"What we have heard is the latest round in the endless attempts by the Tory right wing to decry and denigrate the NHS. They have always opposed it"

Mr Dobson said the public wanted to pay for the NHS through taxes, and wanted it to be free at the point of access.

Frank Dobson: "The people of this country do not want to abandon NHS principles"
Mr Dobson said the NHS was "more fair and cost effective" than alternatives based on private insurance.

"Nobody could deny that the NHS could always do with more resources than it is getting, but that is true of any other health system. Replacing our system would just mean unfairness and extra cost."

He said the government was investing in the NHS to end the lottery of unequal health care provision across the country.

Frank Dobson: "Labour is tackling all inequalities"
NHS trusts would be legally obliged to provide top quality services, and GP-led primary care groups would encourage cooperation, rather than competition in the health service.

Rationing examples

Examples of rationing highlighted in Miss Widdecombe's report include:

  • A patient dying in pain while waiting on a hospital trolley at St George's Hospital, London, from symptoms described by a consultant as the worst he had seen in 20 years;
  • Bodies being kept in refrigerated lorries in Norwich and Derbyshire;
  • The transport of an elderly patient with a potentially fatal respiratory infection 150 miles from Hemel Hempstead to Somerset;
  • Relatives being asked to provide basic nursing care for loved ones at two Portsmouth hospitals.
  • A patient's body lost for five days after he walked out of Chase Farm Hospital, north London, and fell into a ditch

The report also lists drugs and treatments that are being rationed, including:

  • Beta-interferon, used to treat multiple sclerosis;
  • Anti-psychotics such as Risperidone and Olanzapine;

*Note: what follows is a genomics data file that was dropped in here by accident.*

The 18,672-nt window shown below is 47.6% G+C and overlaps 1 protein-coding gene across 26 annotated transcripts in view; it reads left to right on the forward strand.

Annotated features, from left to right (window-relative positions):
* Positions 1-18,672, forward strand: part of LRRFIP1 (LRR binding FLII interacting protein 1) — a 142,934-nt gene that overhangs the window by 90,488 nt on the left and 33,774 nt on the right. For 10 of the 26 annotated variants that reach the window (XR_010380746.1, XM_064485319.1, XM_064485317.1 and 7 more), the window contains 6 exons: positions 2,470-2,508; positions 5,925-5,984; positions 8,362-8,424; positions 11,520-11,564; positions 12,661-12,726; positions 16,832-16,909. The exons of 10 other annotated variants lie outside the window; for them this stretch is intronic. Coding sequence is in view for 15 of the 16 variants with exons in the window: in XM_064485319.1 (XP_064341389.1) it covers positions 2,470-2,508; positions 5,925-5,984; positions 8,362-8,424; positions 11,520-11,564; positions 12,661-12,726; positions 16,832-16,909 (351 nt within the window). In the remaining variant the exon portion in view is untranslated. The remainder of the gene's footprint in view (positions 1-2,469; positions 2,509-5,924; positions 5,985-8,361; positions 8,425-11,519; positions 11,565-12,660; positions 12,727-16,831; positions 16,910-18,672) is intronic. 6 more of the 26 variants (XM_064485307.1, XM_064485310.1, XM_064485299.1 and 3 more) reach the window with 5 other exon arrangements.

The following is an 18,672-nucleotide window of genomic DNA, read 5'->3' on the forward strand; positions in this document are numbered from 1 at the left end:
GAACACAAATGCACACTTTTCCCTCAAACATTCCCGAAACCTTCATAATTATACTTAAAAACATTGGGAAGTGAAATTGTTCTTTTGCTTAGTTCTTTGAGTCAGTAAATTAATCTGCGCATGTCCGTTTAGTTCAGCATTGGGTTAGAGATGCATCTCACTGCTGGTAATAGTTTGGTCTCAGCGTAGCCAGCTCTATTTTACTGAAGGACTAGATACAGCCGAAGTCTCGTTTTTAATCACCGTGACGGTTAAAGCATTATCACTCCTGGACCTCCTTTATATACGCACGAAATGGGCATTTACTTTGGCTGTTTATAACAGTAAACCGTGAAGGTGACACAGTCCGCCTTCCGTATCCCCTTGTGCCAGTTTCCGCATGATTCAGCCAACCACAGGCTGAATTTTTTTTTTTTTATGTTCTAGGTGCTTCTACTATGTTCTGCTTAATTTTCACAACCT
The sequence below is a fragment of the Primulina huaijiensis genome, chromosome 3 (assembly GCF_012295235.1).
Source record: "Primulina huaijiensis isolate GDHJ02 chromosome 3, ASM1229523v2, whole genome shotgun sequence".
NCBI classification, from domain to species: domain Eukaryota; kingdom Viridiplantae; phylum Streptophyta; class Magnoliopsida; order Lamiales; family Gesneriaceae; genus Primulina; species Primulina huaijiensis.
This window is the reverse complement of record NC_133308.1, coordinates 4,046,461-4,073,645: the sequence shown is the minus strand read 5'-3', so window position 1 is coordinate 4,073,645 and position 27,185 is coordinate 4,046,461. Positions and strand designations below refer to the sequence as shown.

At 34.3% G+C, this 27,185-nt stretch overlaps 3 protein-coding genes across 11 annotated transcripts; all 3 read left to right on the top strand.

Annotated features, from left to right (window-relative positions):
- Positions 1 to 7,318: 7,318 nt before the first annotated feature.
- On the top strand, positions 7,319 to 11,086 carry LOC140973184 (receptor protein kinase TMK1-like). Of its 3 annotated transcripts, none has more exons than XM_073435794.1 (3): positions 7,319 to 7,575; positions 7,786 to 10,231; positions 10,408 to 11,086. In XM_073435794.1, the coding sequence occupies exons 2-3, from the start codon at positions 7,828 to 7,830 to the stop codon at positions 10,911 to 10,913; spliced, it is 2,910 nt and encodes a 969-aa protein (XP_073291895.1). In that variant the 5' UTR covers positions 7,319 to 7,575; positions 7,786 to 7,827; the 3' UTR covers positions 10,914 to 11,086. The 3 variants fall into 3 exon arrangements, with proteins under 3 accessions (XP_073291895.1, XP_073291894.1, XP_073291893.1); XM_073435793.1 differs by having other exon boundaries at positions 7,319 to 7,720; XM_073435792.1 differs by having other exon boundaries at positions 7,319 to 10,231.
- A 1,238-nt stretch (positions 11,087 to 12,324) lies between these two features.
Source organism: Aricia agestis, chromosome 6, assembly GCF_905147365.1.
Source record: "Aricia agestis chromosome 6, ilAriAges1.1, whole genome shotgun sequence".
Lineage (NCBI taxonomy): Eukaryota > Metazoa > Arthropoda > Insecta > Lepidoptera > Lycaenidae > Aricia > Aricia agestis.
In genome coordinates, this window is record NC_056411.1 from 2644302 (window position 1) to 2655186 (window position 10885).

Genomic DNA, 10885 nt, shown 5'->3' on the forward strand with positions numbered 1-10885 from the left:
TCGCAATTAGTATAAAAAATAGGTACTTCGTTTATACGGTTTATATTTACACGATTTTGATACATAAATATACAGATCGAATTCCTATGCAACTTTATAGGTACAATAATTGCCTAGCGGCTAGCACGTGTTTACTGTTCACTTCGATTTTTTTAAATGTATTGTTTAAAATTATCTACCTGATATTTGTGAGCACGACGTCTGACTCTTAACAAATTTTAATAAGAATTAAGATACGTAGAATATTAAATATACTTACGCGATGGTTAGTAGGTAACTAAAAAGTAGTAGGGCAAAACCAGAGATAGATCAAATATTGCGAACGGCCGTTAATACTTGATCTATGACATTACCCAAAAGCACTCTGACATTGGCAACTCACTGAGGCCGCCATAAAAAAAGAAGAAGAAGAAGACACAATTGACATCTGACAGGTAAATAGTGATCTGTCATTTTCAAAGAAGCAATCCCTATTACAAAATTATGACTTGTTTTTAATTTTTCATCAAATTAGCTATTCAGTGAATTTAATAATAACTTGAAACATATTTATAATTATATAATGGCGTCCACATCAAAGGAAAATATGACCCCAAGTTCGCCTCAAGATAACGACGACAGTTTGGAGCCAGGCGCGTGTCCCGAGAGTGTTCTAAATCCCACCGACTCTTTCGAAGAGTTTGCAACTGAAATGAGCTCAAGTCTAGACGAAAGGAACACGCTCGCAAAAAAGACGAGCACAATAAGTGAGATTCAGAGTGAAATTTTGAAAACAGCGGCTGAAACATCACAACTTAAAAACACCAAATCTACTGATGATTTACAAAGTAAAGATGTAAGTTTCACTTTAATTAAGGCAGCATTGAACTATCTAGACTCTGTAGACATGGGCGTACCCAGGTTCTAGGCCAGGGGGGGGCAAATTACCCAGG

• Anti-cancer drugs Taxol, Ironotecan and Gemcitabine;
  • Non-acute varicose vein operations.

The report concludes that modern healthcare innovations demanded by patients could not be funded by the Government by traditional means alone.

[ image: Frank Dobson said the government had invested heavily in the NHS]
Frank Dobson said the government had invested heavily in the NHS
"That means we have to stop being ideological. This Labour government likes to speak glibly of bringing down `Berlin Walls' in our health service," Miss Widdecombe said.

"But at the same time it is digging a Grand Canyon between the public and private health sectors. They still just can't bring themselves to accept that private medicine has benefits for the whole community.

"The Government must admit that rationing exists. Only then can the mature debate into health service funding begin."

Former Conservative Health Secretary Kenneth Clarke joined the attack on Labour's handling of the NHS.

"After less than two years of Labour administration, the NHS is already coming under very much greater pressures and facing much bigger difficulties than most people in the service can remember for a very long time," he said.

"That is down to the folly of this Government and the fact that it has wasted its first two years without a proper policy and without facing up to what needs to be done."